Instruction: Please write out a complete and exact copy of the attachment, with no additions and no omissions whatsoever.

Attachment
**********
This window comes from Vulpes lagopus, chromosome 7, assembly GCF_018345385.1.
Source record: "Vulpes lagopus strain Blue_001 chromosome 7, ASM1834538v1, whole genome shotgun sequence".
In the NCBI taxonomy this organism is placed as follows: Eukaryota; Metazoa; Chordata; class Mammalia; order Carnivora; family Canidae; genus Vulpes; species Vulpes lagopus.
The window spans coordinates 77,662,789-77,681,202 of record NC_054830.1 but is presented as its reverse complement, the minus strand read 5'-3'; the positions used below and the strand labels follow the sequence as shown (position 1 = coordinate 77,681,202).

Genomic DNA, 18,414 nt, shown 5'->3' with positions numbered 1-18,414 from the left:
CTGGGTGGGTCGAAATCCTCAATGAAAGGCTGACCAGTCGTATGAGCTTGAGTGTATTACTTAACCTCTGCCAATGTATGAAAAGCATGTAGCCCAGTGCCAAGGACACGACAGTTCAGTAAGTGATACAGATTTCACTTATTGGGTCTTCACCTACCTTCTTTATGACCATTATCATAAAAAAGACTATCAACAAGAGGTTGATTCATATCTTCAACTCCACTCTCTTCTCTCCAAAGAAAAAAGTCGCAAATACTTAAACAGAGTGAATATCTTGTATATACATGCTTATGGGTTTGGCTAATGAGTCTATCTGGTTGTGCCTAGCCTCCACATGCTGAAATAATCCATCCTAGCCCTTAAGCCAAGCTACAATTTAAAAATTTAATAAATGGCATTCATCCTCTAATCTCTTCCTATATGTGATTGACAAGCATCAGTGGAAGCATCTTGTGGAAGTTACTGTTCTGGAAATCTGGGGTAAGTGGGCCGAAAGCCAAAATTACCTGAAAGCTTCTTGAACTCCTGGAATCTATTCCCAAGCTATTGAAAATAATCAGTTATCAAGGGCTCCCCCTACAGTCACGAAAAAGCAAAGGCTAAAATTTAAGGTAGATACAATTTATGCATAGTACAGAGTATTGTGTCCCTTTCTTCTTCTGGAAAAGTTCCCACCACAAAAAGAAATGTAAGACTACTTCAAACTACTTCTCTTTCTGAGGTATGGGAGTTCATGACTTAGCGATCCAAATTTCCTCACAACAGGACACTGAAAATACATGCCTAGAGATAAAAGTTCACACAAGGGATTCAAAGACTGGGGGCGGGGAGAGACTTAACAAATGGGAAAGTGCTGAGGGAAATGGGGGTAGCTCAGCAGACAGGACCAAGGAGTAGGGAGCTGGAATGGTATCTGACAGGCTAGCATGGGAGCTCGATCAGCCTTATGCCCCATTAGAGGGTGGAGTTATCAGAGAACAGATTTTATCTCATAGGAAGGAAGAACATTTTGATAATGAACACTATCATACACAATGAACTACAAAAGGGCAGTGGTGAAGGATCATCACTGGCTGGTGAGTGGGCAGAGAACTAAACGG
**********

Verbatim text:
This window comes from Vulpes lagopus, chromosome 7, assembly GCF_018345385.1.
Source record: "Vulpes lagopus strain Blue_001 chromosome 7, ASM1834538v1, whole genome shotgun sequence".
In the NCBI taxonomy this organism is placed as follows: Eukaryota; Metazoa; Chordata; class Mammalia; order Carnivora; family Canidae; genus Vulpes; species Vulpes lagopus.
The window spans coordinates 77,662,789-77,681,202 of record NC_054830.1 but is presented as its reverse complement, the minus strand read 5'-3'; the positions used below and the strand labels follow the sequence as shown (position 1 = coordinate 77,681,202).

Genomic DNA, 18,414 nt, shown 5'->3' with positions numbered 1-18,414 from the left:
CTGGGTGGGTCGAAATCCTCAATGAAAGGCTGACCAGTCGTATGAGCTTGAGTGTATTACTTAACCTCTGCCAATGTATGAAAAGCATGTAGCCCAGTGCCAAGGACACGACAGTTCAGTAAGTGATACAGATTTCACTTATTGGGTCTTCACCTACCTTCTTTATGACCATTATCATAAAAAAGACTATCAACAAGAGGTTGATTCATATCTTCAACTCCACTCTCTTCTCTCCAAAGAAAAAAGTCGCAAATACTTAAACAGAGTGAATATCTTGTATATACATGCTTATGGGTTTGGCTAATGAGTCTATCTGGTTGTGCCTAGCCTCCACATGCTGAAATAATCCATCCTAGCCCTTAAGCCAAGCTACAATTTAAAAATTTAATAAATGGCATTCATCCTCTAATCTCTTCCTATATGTGATTGACAAGCATCAGTGGAAGCATCTTGTGGAAGTTACTGTTCTGGAAATCTGGGGTAAGTGGGCCGAAAGCCAAAATTACCTGAAAGCTTCTTGAACTCCTGGAATCTATTCCCAAGCTATTGAAAATAATCAGTTATCAAGGGCTCCCCCTACAGTCACGAAAAAGCAAAGGCTAAAATTTAAGGTAGATACAATTTATGCATAGTACAGAGTATTGTGTCCCTTTCTTCTTCTGGAAAAGTTCCCACCACAAAAAGAAATGTAAGACTACTTCAAACTACTTCTCTTTCTGAGGTATGGGAGTTCATGACTTAGCGATCCAAATTTCCTCACAACAGGACACTGAAAATACATGCCTAGAGATAAAAGTTCACACAAGGGATTCAAAGACTGGGGGCGGGGAGAGACTTAACAAATGGGAAAGTGCTGAGGGAAATGGGGGTAGCTCAGCAGACAGGACCAAGGAGTAGGGAGCTGGAATGGTATCTGACAGGCTAGCATGGGAGCTCGATCAGCCTTATGCCCCATTAGAGGGTGGAGTTATCAGAGAACAGATTTTATCTCATAGGAAGGAAGAACATTTTGATAATGAACACTATCATACACAATGAACTACAAAAGGGCAGTGGTGAAGGATCATCACTGGCTGGTGAGTGGGCAGAGAACTAAACGG